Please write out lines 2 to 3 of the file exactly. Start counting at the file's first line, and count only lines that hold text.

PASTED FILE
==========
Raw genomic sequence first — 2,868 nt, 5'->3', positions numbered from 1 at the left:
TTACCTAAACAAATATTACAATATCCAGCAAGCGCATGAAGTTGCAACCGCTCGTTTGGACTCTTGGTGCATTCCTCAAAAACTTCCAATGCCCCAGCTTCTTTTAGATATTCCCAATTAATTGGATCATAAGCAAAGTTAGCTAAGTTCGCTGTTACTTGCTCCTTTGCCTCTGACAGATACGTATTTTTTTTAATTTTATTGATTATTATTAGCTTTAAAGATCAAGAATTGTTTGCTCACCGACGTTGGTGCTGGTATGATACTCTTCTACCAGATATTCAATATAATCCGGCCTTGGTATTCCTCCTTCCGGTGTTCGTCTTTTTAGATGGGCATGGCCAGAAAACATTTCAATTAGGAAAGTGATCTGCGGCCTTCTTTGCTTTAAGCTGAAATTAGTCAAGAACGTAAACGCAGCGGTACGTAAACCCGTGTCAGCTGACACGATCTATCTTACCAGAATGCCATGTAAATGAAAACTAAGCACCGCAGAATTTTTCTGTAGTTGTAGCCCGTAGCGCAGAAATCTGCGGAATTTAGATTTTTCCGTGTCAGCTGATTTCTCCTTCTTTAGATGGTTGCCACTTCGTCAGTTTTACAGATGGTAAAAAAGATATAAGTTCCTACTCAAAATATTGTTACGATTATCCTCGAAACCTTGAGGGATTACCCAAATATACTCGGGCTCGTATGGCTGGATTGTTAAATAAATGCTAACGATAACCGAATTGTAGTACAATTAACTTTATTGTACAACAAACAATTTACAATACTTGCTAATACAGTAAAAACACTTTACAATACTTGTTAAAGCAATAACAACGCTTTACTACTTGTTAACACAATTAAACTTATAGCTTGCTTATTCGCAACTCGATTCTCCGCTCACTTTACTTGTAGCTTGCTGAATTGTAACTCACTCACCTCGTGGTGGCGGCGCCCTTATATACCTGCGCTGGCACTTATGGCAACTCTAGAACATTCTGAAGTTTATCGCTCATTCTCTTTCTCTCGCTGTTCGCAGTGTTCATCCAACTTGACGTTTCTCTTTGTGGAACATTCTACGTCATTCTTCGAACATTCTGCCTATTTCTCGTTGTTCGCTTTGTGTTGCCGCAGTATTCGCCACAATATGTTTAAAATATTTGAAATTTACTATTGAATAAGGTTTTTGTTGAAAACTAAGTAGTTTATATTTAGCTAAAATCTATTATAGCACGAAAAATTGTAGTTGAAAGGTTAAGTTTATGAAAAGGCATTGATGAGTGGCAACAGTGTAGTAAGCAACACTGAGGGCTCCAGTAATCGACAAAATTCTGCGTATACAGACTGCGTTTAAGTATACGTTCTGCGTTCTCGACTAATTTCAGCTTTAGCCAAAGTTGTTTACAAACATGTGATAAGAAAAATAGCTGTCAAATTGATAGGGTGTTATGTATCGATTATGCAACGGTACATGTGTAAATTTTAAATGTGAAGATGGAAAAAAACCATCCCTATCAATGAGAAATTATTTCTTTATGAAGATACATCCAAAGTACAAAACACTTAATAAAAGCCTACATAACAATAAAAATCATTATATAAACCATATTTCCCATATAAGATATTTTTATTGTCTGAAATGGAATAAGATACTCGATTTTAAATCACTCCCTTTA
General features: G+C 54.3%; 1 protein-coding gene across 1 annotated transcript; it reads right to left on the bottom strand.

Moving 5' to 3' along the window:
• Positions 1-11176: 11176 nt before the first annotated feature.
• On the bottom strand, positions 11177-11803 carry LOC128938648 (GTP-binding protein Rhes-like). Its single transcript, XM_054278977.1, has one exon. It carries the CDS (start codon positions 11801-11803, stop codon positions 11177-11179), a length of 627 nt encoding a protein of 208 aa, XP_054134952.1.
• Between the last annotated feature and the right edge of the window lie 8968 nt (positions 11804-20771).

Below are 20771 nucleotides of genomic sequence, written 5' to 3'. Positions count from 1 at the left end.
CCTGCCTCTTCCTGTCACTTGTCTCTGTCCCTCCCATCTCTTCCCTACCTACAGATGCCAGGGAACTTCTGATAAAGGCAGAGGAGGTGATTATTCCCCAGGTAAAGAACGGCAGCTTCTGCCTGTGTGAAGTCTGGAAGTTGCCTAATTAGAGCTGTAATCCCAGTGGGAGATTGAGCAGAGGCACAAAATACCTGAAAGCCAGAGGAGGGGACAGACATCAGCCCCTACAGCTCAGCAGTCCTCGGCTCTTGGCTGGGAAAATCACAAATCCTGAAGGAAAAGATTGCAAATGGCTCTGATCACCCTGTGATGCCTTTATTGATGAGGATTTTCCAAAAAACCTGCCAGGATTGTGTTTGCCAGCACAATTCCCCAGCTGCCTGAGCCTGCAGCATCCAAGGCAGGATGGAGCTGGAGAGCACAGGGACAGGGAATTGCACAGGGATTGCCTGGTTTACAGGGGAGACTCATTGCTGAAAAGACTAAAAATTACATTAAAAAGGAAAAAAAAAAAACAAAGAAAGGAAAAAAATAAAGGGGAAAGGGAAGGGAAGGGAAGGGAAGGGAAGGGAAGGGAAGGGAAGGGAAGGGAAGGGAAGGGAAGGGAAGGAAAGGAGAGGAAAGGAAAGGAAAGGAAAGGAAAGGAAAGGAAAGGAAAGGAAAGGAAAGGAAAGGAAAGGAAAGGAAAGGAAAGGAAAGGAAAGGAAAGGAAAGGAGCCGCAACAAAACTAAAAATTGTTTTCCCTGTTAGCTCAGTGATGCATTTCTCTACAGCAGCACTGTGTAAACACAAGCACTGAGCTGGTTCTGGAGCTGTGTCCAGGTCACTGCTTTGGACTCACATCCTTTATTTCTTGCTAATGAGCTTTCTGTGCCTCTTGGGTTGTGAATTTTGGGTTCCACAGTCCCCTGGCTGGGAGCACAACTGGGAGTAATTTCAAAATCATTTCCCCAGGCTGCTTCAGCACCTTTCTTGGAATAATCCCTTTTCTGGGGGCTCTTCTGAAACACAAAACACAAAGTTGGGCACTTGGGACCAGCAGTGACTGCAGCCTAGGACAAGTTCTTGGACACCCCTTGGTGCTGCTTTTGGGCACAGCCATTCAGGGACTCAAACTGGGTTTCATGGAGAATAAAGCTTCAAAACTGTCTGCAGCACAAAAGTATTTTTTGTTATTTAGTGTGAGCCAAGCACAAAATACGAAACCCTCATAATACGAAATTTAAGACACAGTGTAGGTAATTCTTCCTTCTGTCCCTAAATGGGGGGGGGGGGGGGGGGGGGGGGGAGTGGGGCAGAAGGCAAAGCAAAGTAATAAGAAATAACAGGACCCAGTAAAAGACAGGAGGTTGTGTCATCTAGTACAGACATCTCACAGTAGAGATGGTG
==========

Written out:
TTACCTAAACAAATATTACAATATCCAGCAAGCGCATGAAGTTGCAACCGCTCGTTTGGACTCTTGGTGCATTCCTCAAAAACTTCCAATGCCCCAGCTTCTTTTAGATATTCCCAATTAATTGGATCATAAGCAAAGTTAGCTAAGTTCGCTGTTACTTGCTCCTTTGCCTCTGACAGATACGTATTTTTTTTAATTTTATTGATTATTATTAGCTTTAAAGATCAAGAATTGTTTGCTCACCGACGTTGGTGCTGGTATGATACTCTTCTACCAGATATTCAATATAATCCGGCCTTGGTATTCCTCCTTCCGGTGTTCGTCTTTTTAGATGGGCATGGCCAGAAAACATTTCAATTAGGAAAGTGATCTGCGGCCTTCTTTGCTTTAAGCTGAAATTAGTCAAGAACGTAAACGCAGCGGTACGTAAACCCGTGTCAGCTGACACGATCTATCTTACCAGAATGCCATGTAAATGAAAACTAAGCACCGCAGAATTTTTCTGTAGTTGTAGCCCGTAGCGCAGAAATCTGCGGAATTTAGATTTTTCCGTGTCAGCTGATTTCTCCTTCTTTAGATGGTTGCCACTTCGTCAGTTTTACAGATGGTAAAAAAGATATAAGTTCCTACTCAAAATATTGTTACGATTATCCTCGAAACCTTGAGGGATTACCCAAATATACTCGGGCTCGTATGGCTGGATTGTTAAATAAATGCTAACGATAACCGAATTGTAGTACAATTAACTTTATTGTACAACAAACAATTTACAATACTTGCTAATACAGTAAAAACACTTTACAATACTTGTTAAAGCAATAACAACGCTTTACTACTTGTTAACACAATTAAACTTATAGCTTGCTTATTCGCAACTCGATTCTCCGCTCACTTTACTTGTAGCTTGCTGAATTGTAACTCACTCACCTCGTGGTGGCGGCGCCCTTATATACCTGCGCTGGCACTTATGGCAACTCTAGAACATTCTGAAGTTTATCGCTCATTCTCTTTCTCTCGCTGTTCGCAGTGTTCATCCAACTTGACGTTTCTCTTTGTGGAACATTCTACGTCATTCTTCGAACATTCTGCCTATTTCTCGTTGTTCGCTTTGTGTTGCCGCAGTATTCGCCACAATATGTTTAAAATATTTGAAATTTACTATTGAATAAGGTTTTTGTTGAAAACTAAGTAGTTTATATTTAGCTAAAATCTATTATAGCACGAAAAATTGTAGTTGAAAGGTTAAGTTTATGAAAAGGCATTGATGAGTGGCAACAGTGTAGTAAGCAACACTGAGGGCTCCAGTAATCGACAAAATTCTGCGTATACAGACTGCGTTTAAGTATACGTTCTGCGTTCTCGACTAATTTCAGCTTTAGCCAAAGTTGTTTACAAACATGTGATAAGAAAAATAGCTGTCAAATTGATAGGGTGTTATGTATCGATTATGCAACGGTACATGTGTAAATTTTAAATGTGAAGATGGAAAAAAACCATCCCTATCAATGAGAAATTATTTCTTTATGAAGATACATCCAAAGTACAAAACACTTAATAAAAGCCTACATAACAATAAAAATCATTATATAAACCATATTTCCCATATAAGATATTTTTATTGTCTGAAATGGAATAAGATACTCGATTTTAAATCACTCCCTTTA
General features: G+C 54.3%; 1 protein-coding gene across 1 annotated transcript; it reads right to left on the bottom strand.